“It was a punch of savage beauty,” the Daily Mail’s Jeff Powell wrote. Manny Pacquiao’s hook plastered Manchester’s fair-haired lad, Ricky Hatton, just six minutes into the fight.
“No (more) partying like there was no tomorrow,” Powell added. “All tomorrows now belong to Pacquiao… Good night, Ricky. And thanks for the memories.”
But “a nation of 90 million cannot stay forever delirious,” Freeman daily snapped. “There are more pressing concerns.”
Concerns that bug Torio, for example. In battered flip-flops and Cory-yellow baseball cap, Torio peddles the Philippine Daily Inquirer and other newspapers. He’s 60 but looks a decrepit 75. He cadged extra money from the wife for an X-ray. “I spat blood last night,” he explained.
The X-ray confirms that Torio has moved from the ranks of the ill-fed to statistical charts of tuberculars. TB prevalence is 450 for every 100,000 Filipinos—triple the 116 for Thais. Disease sidelined him into a watch-your-car jockey.
UP economist Arsenio Balisacan worries over our Torios. The Philippines, he frets, may welsh on its pledge to meet Millennium Development Goals, specially that on poverty. Under MDG Target One, we swore to whittle down by half the proportion of Torios or those whose daily income is below $1 (purchasing power parity).
Along with 188 nations, we vowed to meet eight MDG benchmarks. And we would do this by 2015. “Cross our hearts,” pledged our delegates at the UN Millennium Summit.
Amazing. Our officials invariably dodge any time-bound target. They thereby duck accountability. Like Gloria or Erap, most coast along on vague and easily shredded promises
Balisacan and his colleagues at the University of the Philippines, however, took the government at its word. They matched 1991 poverty thresholds with “reasonably comparable household survey data (1985-2006).” They spelled out their conclusions in a forthcoming book, “Poverty Reduction: Theories, Facts, Remedies.”
Two findings stick out: (1) “As a proportion of the population, poverty did decrease. But it surged in recent years.” (2) “Poverty increased between 2000 and 2006 despite economic advance.”
In 1991, indigence was pegged at an already massive 45.3 percent. MDG Target One means we would have to slash that to 22.6 percent in the remaining six years. Can we do it?
“As seat of political power… Metro Manila is most accessible to media,” the book adds. Thus, subsidy programs for the poor, like National Food Authority cereals, are skewed to favor Manilans.
Manila’s indigents, however, add up to only 4 percent of the country’s poor. In contrast, the Autonomous Region in Muslim Mindanao, Bicol, Eastern Visayas and Western Mindanao account for a full third of destitutes.
Poverty incidence among farming families is triple that of city folk. The number of agricultural workers is shrinking. True. But this sector still accounts for 6 out of every 10 mired in penury.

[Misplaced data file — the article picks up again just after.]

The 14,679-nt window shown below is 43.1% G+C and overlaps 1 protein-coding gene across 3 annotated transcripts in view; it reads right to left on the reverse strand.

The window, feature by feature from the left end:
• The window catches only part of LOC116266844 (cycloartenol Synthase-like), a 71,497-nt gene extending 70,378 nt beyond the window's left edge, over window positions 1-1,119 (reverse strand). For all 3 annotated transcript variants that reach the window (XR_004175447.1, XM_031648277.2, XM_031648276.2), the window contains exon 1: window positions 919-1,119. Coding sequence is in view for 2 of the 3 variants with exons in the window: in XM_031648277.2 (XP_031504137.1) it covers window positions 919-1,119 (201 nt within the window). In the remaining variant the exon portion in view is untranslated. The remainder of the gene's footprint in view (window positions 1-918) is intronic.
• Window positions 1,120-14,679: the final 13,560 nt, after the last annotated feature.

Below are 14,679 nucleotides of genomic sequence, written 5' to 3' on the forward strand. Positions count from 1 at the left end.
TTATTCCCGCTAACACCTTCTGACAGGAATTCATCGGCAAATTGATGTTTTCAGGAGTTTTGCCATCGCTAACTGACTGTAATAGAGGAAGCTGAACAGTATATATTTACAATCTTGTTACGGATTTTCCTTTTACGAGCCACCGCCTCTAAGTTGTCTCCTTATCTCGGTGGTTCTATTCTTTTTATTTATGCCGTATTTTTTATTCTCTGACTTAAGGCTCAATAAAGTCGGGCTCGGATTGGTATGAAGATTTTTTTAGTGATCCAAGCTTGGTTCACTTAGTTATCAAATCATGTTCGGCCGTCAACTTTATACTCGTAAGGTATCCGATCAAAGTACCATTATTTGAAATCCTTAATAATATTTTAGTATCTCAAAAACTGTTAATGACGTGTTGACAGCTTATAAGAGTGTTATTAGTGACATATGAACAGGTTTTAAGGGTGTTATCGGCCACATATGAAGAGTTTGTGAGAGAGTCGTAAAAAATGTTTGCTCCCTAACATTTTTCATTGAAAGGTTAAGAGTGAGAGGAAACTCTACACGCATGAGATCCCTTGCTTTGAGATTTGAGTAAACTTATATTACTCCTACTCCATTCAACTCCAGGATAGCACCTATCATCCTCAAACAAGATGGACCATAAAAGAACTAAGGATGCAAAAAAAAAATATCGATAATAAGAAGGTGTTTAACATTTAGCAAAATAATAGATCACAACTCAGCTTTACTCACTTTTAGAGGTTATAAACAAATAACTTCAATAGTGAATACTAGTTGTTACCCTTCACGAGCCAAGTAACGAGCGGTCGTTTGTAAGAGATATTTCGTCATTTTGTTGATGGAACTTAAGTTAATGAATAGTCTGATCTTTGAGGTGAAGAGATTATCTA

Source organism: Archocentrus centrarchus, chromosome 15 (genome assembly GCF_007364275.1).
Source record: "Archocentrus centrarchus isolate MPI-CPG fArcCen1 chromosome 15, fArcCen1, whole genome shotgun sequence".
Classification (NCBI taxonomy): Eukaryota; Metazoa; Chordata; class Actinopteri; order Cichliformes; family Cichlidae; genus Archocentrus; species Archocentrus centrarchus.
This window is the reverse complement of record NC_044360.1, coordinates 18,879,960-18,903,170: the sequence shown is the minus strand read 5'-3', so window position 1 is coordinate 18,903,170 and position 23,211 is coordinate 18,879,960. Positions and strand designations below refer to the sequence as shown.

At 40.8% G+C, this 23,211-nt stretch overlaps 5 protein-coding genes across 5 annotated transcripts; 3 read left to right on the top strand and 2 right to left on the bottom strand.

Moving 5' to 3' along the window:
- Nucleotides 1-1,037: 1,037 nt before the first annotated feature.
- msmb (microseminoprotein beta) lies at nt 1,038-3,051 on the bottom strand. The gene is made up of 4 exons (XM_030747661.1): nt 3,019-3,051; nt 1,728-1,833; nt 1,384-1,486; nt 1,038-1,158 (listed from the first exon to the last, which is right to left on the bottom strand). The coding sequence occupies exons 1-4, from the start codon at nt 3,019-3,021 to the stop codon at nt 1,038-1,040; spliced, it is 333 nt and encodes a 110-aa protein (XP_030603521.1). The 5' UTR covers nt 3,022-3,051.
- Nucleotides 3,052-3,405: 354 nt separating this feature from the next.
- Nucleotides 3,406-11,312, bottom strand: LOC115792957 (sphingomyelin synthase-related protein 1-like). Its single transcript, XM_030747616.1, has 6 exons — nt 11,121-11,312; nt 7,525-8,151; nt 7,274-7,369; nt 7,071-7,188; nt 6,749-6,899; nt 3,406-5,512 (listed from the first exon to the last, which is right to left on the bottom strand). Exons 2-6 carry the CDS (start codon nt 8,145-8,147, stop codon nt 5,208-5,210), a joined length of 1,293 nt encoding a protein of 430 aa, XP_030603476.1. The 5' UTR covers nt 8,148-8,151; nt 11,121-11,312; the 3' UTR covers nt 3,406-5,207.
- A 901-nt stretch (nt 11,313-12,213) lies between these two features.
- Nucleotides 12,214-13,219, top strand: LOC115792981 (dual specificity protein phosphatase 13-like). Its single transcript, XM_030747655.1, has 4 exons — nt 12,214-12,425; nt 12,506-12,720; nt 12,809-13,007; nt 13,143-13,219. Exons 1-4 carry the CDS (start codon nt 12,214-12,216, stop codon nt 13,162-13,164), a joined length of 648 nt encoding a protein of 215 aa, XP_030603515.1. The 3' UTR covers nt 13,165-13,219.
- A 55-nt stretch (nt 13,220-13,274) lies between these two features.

Many past programs, from credit, food subsidy to land reform, “were christened in the name of the poor and equity. In practice, they benefited the non-poor, including politicians, bureaucrats, and the elites.”
The region’s economic pacesetter in the 1960s, the Philippines trails badly today. In just 20 years, Malaysia and Thailand virtually scrubbed “absolute penury.” China had a higher poverty incidence than the Philippines. Now, Beijing’s poverty incidence is only half that of Manila.
It’s the same story with Indonesia and Vietnam. Their poverty levels were double ours in the 1990s. Indonesia and Vietnam today have cut their poverty to a level similar to ours.
“Economic growth in recent years bypassed the poor.” Widespread poverty here has always been “disturbingly high,” the book notes. The current recession, symbolized by sacked OFW workers, “will deepen destitution.” Poverty threatens “to rip our social fabric.”
These findings won’t make the “Wowowee” show. We are being trundled to the poorhouse, anesthesized by fiestas, movie stars, entertainment—and even genuine achievers like Manny Pacquiao.
“Yet, addressing the poverty problem is the single most important and urgent policy challenge facing the country today,” the study says. It involves life and death for Torios. The governance vacuum swells the flood of those seeking visas to scram.
There’s a surfeit of those who offer themselves as saviors: Gloria, Chiz, Manny, Loren, Dick, Mar or even a nuisance like Ping or ex-convict Erap. Can they craft and hack “a strongly inclusive development agenda”? This involves “improving the quality of economic growth to enhance its benefits to the poor.” It must address population growth. Today’s population policy vacuum has to change, if only to improve the country’s chances of winning the war against poverty.
There’s no shortage of options. Strong connections run between agricultural and rural development and poverty reduction. Investments in basic health and education, especially in rural areas, pay off in terms of poverty reduction.
Failing decisive reforms, the prospects of achieving MDGs on poverty and social development by 2015 are low, Balisacan says. “Low” is the polite word for zero, zilch, nada.
“Sorry,” Torio apologized. “I’ve no idea what MDGs are.” Hopefully, our presidential aspirants—even Manny Pangilinan—will explain before your premature grave, I murmured under my breath.